CANADIAN firm, B2Gold Corporation, Vedanta Zinc International Group and another Canadian firm Giyani Gold Corporation are bidding to buy the Navachab Gold Mine near Karibib, which is being sold by AngloGold Ashanti.
The Namibian has established, from sources familiar with the bidding process, that the three mining firms are bidding to buy the mine, which has been operating since 1989. The sources spoke on condition of anonymity because they are currently working close to the bidding process. The state mining company, Epangelo, which had previously shown interest pulled put of the bidding process but is expected to negotiate a stake with the firm that wins the bid, the sources said.
B2 Gold is currently developing the Otjikoto Gold Project, which is expected to start production in 2015. Vedanta owns the Skorpion Zinc Mine which was bought from Anglo American. Giyani Gold recently listed on the Alternative Investment Board (AIX) of the Namibian Stock Exchange (NSX).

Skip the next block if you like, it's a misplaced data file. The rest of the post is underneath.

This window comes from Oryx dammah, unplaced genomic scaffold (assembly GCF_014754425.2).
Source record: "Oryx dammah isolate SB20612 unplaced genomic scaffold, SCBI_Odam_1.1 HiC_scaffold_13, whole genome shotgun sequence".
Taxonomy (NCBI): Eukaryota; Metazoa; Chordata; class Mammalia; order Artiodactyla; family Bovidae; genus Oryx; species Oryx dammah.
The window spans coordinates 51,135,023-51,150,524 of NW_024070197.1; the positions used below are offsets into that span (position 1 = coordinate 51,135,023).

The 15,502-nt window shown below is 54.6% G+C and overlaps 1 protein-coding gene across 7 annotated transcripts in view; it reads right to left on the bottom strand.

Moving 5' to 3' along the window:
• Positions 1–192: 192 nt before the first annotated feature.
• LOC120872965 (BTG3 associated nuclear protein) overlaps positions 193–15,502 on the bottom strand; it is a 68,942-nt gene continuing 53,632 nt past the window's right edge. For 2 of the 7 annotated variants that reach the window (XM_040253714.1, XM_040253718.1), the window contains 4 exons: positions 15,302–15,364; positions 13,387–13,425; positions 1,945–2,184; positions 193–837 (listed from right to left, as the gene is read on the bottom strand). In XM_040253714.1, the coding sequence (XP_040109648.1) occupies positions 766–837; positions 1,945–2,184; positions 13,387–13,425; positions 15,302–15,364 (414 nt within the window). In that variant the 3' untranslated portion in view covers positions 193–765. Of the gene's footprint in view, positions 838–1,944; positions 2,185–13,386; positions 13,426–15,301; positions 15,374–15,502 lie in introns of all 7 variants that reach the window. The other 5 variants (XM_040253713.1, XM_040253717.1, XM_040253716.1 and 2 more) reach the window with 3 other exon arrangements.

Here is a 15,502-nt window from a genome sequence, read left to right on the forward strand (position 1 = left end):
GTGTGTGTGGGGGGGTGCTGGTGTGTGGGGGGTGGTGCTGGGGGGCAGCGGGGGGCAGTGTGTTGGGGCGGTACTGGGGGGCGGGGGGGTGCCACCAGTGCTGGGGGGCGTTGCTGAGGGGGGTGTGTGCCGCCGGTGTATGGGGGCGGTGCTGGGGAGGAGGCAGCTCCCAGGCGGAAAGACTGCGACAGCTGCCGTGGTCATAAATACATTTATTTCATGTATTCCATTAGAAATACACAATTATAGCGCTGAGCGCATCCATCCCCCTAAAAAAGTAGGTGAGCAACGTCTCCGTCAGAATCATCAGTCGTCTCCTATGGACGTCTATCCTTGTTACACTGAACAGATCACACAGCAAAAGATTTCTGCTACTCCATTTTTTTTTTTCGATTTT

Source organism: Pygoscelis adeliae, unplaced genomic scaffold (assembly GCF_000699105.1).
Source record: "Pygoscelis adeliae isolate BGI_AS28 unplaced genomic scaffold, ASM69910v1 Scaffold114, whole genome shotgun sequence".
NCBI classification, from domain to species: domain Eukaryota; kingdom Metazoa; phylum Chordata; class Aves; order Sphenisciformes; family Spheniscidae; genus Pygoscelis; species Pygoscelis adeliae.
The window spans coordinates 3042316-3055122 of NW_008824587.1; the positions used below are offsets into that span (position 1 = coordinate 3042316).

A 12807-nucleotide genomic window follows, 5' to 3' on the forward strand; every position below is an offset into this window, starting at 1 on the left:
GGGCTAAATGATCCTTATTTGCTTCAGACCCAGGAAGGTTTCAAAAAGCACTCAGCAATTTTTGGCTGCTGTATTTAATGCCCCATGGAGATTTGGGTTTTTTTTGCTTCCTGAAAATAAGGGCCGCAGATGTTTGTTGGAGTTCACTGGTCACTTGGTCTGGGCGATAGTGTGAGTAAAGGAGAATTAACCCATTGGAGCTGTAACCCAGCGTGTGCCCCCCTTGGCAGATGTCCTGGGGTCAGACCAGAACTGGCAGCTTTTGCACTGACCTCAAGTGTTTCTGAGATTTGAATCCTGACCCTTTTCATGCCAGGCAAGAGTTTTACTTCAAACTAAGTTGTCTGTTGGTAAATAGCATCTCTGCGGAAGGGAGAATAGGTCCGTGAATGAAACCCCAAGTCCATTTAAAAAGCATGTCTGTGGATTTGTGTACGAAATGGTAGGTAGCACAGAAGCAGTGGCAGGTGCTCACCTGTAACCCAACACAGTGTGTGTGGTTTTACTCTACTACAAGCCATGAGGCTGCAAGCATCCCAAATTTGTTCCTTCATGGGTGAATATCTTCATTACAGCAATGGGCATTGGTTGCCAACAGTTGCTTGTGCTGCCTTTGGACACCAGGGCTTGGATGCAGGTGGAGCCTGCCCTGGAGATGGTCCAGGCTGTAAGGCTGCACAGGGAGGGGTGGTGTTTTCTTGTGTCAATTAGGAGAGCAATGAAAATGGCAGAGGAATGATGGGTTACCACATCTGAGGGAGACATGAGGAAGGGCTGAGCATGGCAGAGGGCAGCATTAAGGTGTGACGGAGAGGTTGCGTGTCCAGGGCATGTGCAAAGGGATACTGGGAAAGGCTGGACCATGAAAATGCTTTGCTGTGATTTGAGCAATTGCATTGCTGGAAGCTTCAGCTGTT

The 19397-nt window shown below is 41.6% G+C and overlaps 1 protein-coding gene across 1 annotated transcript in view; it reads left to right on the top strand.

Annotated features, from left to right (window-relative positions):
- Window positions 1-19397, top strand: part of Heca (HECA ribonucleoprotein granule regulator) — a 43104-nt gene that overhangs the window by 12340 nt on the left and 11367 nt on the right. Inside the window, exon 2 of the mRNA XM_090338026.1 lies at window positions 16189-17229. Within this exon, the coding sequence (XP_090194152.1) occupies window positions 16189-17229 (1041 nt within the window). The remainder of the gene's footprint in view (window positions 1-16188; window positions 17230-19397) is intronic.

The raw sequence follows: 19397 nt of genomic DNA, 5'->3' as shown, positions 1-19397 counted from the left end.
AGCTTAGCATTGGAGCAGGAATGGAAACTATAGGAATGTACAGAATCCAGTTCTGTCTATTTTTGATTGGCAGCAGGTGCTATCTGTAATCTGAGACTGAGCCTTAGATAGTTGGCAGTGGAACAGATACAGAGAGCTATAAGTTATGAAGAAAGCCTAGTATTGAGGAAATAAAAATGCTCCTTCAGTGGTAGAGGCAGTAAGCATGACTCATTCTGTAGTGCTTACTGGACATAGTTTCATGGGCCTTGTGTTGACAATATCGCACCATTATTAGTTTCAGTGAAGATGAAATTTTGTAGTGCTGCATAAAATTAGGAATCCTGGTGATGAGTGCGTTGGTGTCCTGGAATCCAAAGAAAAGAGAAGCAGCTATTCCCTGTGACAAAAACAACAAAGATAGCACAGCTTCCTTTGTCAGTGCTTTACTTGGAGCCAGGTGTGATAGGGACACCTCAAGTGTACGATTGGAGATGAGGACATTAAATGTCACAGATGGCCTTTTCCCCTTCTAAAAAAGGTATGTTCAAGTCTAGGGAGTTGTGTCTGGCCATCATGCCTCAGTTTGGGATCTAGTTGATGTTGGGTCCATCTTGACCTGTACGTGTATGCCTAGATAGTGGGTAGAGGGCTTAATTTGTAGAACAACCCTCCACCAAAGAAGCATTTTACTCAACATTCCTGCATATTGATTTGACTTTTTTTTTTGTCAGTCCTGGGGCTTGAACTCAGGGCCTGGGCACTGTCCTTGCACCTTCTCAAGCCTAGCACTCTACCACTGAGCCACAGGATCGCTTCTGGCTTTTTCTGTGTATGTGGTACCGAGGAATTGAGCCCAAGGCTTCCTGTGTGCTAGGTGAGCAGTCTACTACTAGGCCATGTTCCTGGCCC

The three companies are said to have asked Epangelo to join their bids, but Epangelo is said to have declined preferring to work with the bid winner. AngloGold Ashanti has not disclosed the amount it wants for Navachab. In February, AngloGold said it was reviewing costs and expansion projects and was planning to offload peripheral assets, including Navachab.
But a source said the sale of Navachab by AngloGold did not come as a surprise because Anglo American has a history of selling mines when they are nearing the end of their lifespan as it did with Skorpion.
"Anglo American does not want to have involved in things like laying off workers and rehabilitation of mines. But there are other companies, which have the expertise to take over mines at the end of their lifespan," the source said.
Navachab, which is the open-pit mine has a processing plant that handles 120 000 metric tons a month. The mine produced 74 000 ounces of gold last year.
AngloGold spokesman, Alan Fine in South Africa could not be reached for a comment.
Efforts to get a comment from Navachab Managing Director Johan Coetzee failed.